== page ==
which are adjusted correctly. More accurate formulas would take into consideration
the exact shape as well as other details neglected in the present article.
Table I gives the approximate dimensions of parabolic mirror or horn type antennas
which according to Equation (2) would have a horizontal beam width of 45 degrees
and a vertical beam width of 10 degrees for three amateur bands of interest. In
all three eases the gain is about 135 (or 21 db.).
The upper limit on the size of an antenna
depends upon the financial resources and mechanical skill of the builder. Undoubtedly,
the following figures can be or have been exceeded, but it is unlikely that antennas
larger than those indicated would be built often. A mirror or horn 5.7 feet by 1.7
feet is of practical size, but ones 16 feet, by 3.6 feet would be too large for
convenience. Therefore, the 1215Mc. band is probably the lowest frequency where
antennas of this type and beam width would be used. However, because of its open
construction a broadside antenna 16 feet by 3.6 feet and having about 4.0 halfwave
elements for the 420Mc. band is within the possibility of practical construction.
Such an antenna would have approximately the same equivalent area and gain, but
it would be bidirectional and therefore it is to be presumed that the major lobes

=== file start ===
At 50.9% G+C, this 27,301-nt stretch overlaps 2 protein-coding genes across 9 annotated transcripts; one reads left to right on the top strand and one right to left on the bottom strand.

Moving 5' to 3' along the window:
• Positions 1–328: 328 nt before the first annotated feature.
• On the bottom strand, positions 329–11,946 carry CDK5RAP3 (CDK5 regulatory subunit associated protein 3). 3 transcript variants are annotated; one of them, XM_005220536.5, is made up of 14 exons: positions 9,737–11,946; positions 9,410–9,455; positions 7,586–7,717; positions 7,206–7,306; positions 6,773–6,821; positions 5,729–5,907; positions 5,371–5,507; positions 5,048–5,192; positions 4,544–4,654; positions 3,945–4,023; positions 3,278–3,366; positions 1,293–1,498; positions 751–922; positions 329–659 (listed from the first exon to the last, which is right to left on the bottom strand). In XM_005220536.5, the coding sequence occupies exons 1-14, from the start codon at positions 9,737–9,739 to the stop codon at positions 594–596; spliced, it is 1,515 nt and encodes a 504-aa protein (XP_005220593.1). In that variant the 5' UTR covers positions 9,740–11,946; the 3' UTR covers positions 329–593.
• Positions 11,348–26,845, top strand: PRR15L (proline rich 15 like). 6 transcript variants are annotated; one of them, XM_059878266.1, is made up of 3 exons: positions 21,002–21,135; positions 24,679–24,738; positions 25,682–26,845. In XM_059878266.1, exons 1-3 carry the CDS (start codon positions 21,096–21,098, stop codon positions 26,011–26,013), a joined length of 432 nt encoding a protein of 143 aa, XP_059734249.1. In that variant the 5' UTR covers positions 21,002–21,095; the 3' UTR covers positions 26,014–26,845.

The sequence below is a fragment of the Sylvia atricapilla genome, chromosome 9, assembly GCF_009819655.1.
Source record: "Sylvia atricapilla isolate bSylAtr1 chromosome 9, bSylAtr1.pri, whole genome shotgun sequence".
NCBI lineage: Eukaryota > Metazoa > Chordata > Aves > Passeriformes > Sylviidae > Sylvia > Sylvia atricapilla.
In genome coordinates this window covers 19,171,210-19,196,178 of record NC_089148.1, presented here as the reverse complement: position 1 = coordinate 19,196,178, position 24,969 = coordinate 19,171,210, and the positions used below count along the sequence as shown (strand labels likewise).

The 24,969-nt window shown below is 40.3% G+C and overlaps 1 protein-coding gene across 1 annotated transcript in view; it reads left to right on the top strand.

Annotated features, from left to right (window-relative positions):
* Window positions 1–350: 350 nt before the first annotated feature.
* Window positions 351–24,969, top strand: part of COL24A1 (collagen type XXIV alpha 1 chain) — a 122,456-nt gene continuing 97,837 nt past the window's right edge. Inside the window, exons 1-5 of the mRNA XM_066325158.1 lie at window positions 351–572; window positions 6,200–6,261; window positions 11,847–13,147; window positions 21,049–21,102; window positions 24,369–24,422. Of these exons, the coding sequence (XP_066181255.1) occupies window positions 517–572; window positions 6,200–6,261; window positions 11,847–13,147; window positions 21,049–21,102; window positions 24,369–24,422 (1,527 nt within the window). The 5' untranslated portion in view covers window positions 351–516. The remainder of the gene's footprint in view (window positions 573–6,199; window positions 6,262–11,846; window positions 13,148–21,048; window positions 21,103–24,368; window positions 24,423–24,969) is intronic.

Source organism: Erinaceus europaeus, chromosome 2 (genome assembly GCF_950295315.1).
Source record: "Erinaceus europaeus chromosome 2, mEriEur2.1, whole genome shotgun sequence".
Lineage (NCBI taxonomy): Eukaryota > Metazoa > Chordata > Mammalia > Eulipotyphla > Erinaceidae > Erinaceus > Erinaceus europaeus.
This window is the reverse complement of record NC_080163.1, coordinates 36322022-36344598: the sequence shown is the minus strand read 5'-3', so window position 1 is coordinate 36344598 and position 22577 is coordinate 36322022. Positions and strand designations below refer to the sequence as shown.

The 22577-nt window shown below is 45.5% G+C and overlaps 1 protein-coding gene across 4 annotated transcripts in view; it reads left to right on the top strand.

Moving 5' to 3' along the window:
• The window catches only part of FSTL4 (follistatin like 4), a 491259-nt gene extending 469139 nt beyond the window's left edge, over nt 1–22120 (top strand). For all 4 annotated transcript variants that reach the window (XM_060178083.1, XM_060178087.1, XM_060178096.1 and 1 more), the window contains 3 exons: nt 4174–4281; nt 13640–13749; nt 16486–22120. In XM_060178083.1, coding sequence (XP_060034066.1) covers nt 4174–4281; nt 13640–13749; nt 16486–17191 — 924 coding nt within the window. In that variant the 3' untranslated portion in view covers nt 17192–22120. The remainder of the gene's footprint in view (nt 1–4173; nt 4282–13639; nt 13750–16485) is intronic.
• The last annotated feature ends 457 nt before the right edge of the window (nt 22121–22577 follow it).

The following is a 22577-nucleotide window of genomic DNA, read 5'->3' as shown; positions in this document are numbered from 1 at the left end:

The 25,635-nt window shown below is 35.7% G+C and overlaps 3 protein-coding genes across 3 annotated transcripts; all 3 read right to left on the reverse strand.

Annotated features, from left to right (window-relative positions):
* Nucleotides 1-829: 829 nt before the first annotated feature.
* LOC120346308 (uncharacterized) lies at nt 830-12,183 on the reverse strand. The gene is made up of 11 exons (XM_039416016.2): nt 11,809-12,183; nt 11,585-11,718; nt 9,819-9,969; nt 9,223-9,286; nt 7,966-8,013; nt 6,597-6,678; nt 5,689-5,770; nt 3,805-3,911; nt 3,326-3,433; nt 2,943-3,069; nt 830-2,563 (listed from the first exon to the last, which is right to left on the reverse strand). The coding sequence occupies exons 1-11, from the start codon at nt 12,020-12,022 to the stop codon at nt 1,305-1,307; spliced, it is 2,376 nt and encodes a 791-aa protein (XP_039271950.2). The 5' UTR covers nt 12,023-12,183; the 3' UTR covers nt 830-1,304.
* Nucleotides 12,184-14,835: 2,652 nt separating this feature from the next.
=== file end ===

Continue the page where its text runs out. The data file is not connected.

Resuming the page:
would be somewhat narrower than 45 X 10 degrees. By adding a group of elements to
act as reflectors the array could be made unidirectional, but then the gain would
be somewhat greater and the beam width somewhat smaller than 45 X 10 degrees. This
could be corrected by reducing the crosssection of the antenna slightly. The adjustment
of an antenna with 40 elements is, of course, a problem but not an insurmountable
one. These arguments tend to indicate that an antenna of the minimum usable beam
width and maximum gain for general coverage operation is within the realm of practical
possibility for the 420Mc. band. At the same time it may be inferred that such
an antenna for 220 Mc. would be too large for the resources generally available.
Of course, it is the combined performance of the transmitting and receiving antennas
which is significant in the choice of a wavelength. This subject will be summarized
a little farther on. For the moment, however, we shall consider some antennas of
types that are of principal interest at the longer wavelengths.
Dipoles, "SuperGain" Antennas, and Unorthodox Antennas
As mentioned previously, the gain of a halfwave dipole is 1.64 relative to an
isotropic antenna. Its equivalent area then may be calculated by substituting this
value into Equation (1). Since by definition the length is onehalf wavelength,
we may conclude that the equivalent area depends upon the geometrical size of the
antenna. Thus the properties of the halfwave dipole are not in contradiction with
any of the ideas we have considered.
If we now consider what happens if we replace a halfwave dipole by one considerably
shorter, we shall encounter a situation which is very different in several respects.
The radiation pattern of a "short" dipole in free space is similar in general to
that of the halfwave dipole, having a zero along the axis and a maximum in the
plane at right angles to the axis. However, in detail the pattern is slightly different,
resulting in a gain of 1.5 (or 1.7 db.) instead of 1.64 (or 2.1 db.). Thus the gain